As an entrepreneur or small business owner in today’s world, making money is important to you. Having autonomy over your work and making your clients and customers happy is also important to you. But so is giving back. Maybe you donate a percent of your profits to a cause you love, or you volunteer at a charity close to your house. As your business grows, though, you may be wondering how you can give back even more. This has been a frequent topic of discussion among Worth It listeners, so we finally dove into it on this episode.
In this episode, we talk about the 3 ways you can give back and make an impact: donating cash, starting a donor-advised fund, or creating a private foundation.
03:20 The misconceptions about private foundations
04:11 What we learned about community funds from a luncheon
04:46 The idea of leaving a legacy that goes on long after you’re gone
05:05 How to support your heirs and the community with your funds
07:30 3 different ways to give and have an impact
08:06 The easiest way to give back
10:17 How to participate in a donor-advised fund
11:30 Why community funds are becoming so popular
12:23 The downfall of creating donor-advised funds or private foundations
14:40 How a private foundation operates
17:30 What it takes to create (and run) a private foundation
19:08 The two types of private foundations
20:38 What it takes to donate to a donor-advised fund
22:44 The benefits of donating cash
This form of giving back involves simply donating money to a charity of your choice. If you’re passionate about your local animal shelter or a national nonprofit like the American Cancer Society, donate! You can get a tax deduction for giving to charities if you itemized deductions, but you have to give enough to past the standard deduction to make itemizing worth it.
If you’re a big cash donor, you might want to talk to your CPA or CERTIFIED FINANCIAL PLANNER™ to make sure you’re accounting for those donations on your taxes. Other than that, cash donations are pretty straightforward and easy for anyone to do, regardless of their assets. Remember: even $5 can go a long way!
Have some cash to donate? This option might be best for you because it’s:
A donor-advised fund is a charitable giving fund that is created to manage donations on behalf of an organization, family, or individual. Basically, a donor-advised fund is created by a person or business and donors then advise on how to donate the funds. Funders get some control over the money and how it is distributed to charities, but for the most part, it’s a great way to give back to causes without investing a ton of time.
This is similar to the endowments you see with higher education; people can donate into an endowment, but then the school or organization can decide what to do with the money. Like the idea but want to keep it local? You can also start a community fund, which gives back to people and causes in your specific community but operates in a similar capacity to the donor-advised fund or endowment.
If you’re wondering if a donor-advised fund is right for you, here are a few signs:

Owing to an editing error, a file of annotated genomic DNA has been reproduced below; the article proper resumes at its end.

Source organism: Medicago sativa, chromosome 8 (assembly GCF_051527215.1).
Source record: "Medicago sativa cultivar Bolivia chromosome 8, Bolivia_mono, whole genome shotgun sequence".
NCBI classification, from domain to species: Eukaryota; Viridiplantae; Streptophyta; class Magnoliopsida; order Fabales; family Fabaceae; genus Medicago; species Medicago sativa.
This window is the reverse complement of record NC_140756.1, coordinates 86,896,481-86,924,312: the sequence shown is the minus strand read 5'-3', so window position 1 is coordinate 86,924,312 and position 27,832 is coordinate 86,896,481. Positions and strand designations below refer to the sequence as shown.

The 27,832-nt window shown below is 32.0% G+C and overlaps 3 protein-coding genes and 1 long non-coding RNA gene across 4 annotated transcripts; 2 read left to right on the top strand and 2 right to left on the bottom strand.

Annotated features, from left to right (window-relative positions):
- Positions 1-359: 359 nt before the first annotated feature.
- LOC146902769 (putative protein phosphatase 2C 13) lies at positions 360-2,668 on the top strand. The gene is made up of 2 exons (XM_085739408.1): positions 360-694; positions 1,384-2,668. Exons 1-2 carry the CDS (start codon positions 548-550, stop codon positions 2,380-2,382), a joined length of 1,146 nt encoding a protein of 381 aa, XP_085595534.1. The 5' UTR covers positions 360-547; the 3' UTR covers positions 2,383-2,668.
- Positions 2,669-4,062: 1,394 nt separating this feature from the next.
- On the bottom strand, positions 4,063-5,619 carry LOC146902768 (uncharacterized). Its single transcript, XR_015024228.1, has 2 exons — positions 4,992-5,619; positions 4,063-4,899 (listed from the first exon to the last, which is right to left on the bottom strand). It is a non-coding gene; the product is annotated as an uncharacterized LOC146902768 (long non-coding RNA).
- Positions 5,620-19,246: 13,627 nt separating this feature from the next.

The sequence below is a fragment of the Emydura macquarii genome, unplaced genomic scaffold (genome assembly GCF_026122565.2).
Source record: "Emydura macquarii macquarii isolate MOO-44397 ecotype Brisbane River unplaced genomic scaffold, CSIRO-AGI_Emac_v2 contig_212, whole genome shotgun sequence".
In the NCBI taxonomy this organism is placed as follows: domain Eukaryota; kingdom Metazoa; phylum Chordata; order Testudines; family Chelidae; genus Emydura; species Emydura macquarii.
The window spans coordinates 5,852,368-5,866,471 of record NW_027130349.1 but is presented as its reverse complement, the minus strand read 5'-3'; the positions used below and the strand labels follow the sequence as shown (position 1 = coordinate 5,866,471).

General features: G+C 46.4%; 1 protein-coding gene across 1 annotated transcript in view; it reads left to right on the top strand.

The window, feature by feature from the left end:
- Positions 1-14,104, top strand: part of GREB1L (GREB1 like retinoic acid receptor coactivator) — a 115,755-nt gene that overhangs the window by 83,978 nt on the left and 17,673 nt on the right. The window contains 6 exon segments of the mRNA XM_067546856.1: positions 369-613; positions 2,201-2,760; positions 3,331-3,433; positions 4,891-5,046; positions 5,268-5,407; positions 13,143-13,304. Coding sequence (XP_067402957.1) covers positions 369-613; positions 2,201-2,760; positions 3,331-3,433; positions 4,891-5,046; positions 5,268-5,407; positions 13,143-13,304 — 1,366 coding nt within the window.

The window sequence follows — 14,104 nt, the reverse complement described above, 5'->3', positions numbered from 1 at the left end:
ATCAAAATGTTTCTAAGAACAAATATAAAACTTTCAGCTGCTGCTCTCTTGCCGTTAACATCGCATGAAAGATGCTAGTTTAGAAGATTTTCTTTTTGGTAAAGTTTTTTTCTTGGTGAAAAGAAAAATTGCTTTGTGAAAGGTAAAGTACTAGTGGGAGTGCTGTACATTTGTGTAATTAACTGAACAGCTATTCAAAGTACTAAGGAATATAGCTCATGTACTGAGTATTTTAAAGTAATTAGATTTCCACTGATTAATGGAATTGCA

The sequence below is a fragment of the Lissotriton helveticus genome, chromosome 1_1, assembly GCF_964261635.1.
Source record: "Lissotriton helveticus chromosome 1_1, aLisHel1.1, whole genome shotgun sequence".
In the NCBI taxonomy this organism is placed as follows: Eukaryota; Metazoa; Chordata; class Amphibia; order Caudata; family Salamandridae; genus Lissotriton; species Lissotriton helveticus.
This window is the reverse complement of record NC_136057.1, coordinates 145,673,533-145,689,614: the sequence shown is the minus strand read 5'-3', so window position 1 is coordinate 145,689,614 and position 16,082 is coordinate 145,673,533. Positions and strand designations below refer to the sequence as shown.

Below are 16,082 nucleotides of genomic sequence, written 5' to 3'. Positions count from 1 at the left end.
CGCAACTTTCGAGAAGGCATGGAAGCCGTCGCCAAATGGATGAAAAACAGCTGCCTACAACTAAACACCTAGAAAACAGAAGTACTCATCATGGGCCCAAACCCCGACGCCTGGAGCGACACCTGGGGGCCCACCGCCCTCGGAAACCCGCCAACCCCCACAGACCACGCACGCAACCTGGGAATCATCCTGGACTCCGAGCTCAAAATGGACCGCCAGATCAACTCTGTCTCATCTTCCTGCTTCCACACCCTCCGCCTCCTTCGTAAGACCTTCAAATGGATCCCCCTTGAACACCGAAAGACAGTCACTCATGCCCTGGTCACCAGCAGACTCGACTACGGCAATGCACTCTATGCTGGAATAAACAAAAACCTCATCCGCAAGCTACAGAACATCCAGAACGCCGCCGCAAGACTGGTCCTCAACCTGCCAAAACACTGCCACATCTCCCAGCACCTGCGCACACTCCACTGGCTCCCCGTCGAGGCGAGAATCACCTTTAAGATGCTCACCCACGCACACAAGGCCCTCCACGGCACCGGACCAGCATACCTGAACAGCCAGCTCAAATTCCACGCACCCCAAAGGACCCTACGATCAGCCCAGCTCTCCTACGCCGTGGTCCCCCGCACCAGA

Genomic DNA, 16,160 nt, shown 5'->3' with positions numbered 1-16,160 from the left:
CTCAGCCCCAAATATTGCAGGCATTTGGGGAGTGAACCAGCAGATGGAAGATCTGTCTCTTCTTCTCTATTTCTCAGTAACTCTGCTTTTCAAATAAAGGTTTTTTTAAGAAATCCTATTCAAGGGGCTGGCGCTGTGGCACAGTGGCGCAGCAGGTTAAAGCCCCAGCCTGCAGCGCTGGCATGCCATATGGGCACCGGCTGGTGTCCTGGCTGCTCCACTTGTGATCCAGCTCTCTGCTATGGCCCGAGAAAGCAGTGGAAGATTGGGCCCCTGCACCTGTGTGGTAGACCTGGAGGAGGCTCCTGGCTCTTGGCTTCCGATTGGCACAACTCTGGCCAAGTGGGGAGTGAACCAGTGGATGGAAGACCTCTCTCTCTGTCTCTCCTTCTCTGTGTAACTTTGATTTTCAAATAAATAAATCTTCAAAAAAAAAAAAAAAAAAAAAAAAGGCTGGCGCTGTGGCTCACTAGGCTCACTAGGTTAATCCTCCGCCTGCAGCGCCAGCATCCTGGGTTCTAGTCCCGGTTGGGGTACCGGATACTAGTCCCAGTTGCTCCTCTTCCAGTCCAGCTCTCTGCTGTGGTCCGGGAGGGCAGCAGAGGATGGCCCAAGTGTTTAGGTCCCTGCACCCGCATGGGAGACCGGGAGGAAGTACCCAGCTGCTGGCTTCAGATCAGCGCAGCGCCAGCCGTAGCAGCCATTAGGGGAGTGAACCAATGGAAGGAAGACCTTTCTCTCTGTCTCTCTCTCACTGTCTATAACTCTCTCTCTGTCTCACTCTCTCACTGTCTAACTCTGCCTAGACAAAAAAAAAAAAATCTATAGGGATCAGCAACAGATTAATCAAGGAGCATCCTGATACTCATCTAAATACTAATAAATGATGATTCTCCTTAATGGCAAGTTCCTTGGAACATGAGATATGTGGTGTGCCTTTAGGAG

There are two types of private foundations: operating foundations (you have an active part in the charities the foundation is supporting) and non-operating foundations (you’re just dispersing funds to charitable organizations). When you think of private operating foundations, think of Oprah and Bill Gates. Their foundations do a lot of work and they’re often the “figureheads” of the foundation — but you don’t have to be. You can also start a non-operating foundation and be as hands-on or off as you want with the charities your foundation supports. However, you’ll still likely need to be involved in the foundation in some capacity.
A lot of times, these private foundations are created after someone dies and their wealth is used to fund them, but you don’t have to wait for that! It’s possible to add to a private foundation over the course of your life, contributing to it until you are happy with the “starter funds” and can begin operating as a private foundation.
There are also tax benefits to starting private foundations, which can get a little confusing. Operating foundations can deduct up to 60% of their adjusted gross income, while non-operating foundations can deduct up to 30% of theirs. Of course, once you get to this level of giving back, you’ll need a team of financial pros to help you with these tax strategies and decisions.
Is a private foundation right for you? It might be if:
Now that you know the 3 most common forms of giving back, we want to know: Which one is right for you? Hopefully, this episode of Worth It has highlighted the different ways you can give back in your personal life and business — plus the pros and cons to each option. Of course, it’s not always cut and dry.
If you have questions about donating or setting up funds like this, you should definitely speak to a CERTIFIED FINANCIAL PLANNER™ who can help. And if you’re not ready to give like this quite yet, just bookmark this episode so you can reference it later!
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